The owners would receive 15-20% of all league-wide internet and TV [local, national and international], 70-75% of all arena-related revenues [sponsorships, tickets, luxury boxes, concession sales etc] and 50% of any other revenues minus cost of creating it. The rest would go to the players. By my count it would create a similar financial environment as it is but if I’m wrong you can adjust those percentages accordingly.

Here’s my explanation for this: TV contracts are pretty much fixed revenue from year-to-year which doesn’t depend on team’s quality that much. All other revenues are pretty much performance based… so why not reward those owners who try hard to win, promote game and are good at it?

Obviously there are couple of caveats and assumptions needed here:
– there has to be a fixed number of games on the schedule [but they can be used in any manner possible, like longer playoffs, “entertaining as hell tournament” etc],
– revenue sharing should be in place because obviously arena-related revenues depend on the location,
– there has to be clearly defined difference between arena’s and other revenues so owners wouldn’t have a chance to hide anything there or mislabel any revenue for their gain.

Do you think it would work? If not, why?

And finally a very radical idea with zero chances of even being discussed by the NBA but I’m curious am I the only one who think it could work well for everyone involved…

Contracts revolution: Team Slots

Before every season team’s GM would create and publish a list titled “how we value our players” from #1 to #10. Here’s an *example* of such scale:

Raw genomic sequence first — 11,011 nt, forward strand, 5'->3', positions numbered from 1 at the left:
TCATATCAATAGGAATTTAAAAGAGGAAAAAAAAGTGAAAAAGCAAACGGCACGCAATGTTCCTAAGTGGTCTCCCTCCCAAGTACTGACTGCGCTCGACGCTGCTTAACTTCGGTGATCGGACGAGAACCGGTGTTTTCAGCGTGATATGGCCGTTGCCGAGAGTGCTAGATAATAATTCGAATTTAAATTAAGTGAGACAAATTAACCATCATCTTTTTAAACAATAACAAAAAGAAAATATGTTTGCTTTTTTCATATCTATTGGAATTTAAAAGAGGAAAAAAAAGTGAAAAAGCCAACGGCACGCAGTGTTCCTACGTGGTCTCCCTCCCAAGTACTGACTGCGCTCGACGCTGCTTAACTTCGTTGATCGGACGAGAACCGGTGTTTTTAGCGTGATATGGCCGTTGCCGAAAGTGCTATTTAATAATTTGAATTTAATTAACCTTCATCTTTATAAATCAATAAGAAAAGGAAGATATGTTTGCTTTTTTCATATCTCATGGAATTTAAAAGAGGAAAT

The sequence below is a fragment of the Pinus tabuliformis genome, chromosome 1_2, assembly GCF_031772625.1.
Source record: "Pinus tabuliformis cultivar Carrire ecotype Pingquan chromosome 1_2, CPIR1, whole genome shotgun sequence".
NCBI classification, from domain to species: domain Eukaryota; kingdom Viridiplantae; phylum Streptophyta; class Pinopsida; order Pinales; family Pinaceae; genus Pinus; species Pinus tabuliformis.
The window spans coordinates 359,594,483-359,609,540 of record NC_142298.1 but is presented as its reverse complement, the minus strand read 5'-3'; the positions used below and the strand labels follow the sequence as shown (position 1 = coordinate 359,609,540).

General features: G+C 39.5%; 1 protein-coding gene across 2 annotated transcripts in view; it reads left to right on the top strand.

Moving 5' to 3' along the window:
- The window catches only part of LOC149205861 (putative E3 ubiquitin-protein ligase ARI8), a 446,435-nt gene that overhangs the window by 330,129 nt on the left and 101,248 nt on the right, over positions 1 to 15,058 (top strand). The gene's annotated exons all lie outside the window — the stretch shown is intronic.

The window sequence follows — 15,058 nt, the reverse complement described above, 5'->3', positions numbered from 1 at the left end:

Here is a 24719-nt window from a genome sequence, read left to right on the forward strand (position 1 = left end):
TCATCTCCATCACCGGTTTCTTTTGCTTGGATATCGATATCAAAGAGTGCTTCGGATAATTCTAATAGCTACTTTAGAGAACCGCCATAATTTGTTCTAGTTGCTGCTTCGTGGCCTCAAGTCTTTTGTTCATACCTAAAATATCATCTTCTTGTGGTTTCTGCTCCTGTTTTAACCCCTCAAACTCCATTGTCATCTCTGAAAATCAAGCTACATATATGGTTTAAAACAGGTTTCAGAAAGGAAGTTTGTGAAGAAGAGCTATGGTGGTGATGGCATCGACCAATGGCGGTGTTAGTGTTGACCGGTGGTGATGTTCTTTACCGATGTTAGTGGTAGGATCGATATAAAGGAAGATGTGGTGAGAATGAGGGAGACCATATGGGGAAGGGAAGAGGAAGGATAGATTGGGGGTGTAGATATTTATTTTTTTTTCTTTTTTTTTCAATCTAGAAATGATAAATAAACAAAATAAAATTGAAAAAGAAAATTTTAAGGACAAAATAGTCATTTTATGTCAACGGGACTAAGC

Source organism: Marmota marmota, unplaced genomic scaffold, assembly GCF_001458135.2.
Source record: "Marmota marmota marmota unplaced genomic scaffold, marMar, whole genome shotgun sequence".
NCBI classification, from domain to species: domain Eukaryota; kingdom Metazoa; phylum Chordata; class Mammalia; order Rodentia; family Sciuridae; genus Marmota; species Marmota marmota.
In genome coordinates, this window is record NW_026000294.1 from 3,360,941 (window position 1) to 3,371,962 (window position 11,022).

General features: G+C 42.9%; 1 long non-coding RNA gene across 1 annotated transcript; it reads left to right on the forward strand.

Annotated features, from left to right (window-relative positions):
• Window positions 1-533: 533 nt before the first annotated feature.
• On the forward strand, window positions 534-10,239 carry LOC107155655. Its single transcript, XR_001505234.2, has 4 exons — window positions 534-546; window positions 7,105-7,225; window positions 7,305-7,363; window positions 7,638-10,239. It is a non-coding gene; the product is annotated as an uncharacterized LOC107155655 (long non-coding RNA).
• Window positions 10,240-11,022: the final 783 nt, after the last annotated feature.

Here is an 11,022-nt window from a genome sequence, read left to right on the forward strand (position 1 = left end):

#1 franchise player with 4 years in one team [15+M$/y]
#2 franchise player [12-15M$/y]
#3 sure-fire all star [9-12M$/y]
#4 borderline all star [7-9M$/y]
#5 above average starter [5-7M$/y]
#6 below average starter [4-5M$/y]
#7 Sixth man [3-4M$/y]
#8 above average bench guy [2-3M$/y]
#9 below average bench guy [1-2M$/y]
#10 end of rotation guy [0,5-1M$/y]

Every team could have as many #1s, #2s etc as they wish but obviously it would set their salaries for next year accordingly. So from team’s point of view every player should be counted as a #10, right?
Well, here’s a catch: at any time team could lose any player to other team which has offered 1-on-1 trade with player valued 3 or more slots higher. With multiple teams involved original team would have right to choose. Would it create incentive to put players in higher brackets than they deserve as a trade bait? Sure, but GM has to be certain there will be player ranked 3 slots lower which is better than his… because if he’s wrong he will simply badly overpay for a player.

BTW, I haven’t even mentioned why math in this system would add up: because particular salaries for each level would be determined league-wide! So if it turns out that league has 100 #1 guys on any given year, their salaries will be very low etc.

Another important point, it obviously would mean that players’ salaries could change from year-to-year but they would have guarantees in their contracts about their floor level. For example, typical contract would be like this: “4 years at minimum #2 level”. Also with those tools in hand NBA could easily control any competitive balance issues [you can’t have more than two #1 and #2 or more than three #3 or something like that].

With all of that in place IMHO there would be way less dead weight and salaries would waay closer reflect player’s contribution to the team as viewed by their bosses. On the other hand players would have a very strong incentive to simply perform better and they would be instantly rewarded not only after a contract year without giving up guaranteed income. What’s more, players underappreciated by their own team could very easily find a job somewhere else. And I haven’t even mentioned how fun it would for fans to discuss those lists alone… ;-)

What do you think about this point?

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1 Comment

Posted by on November 7, 2011 in Unanswered Questions

 

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One response to “Brainstorming Ideas for New CBA in the NBA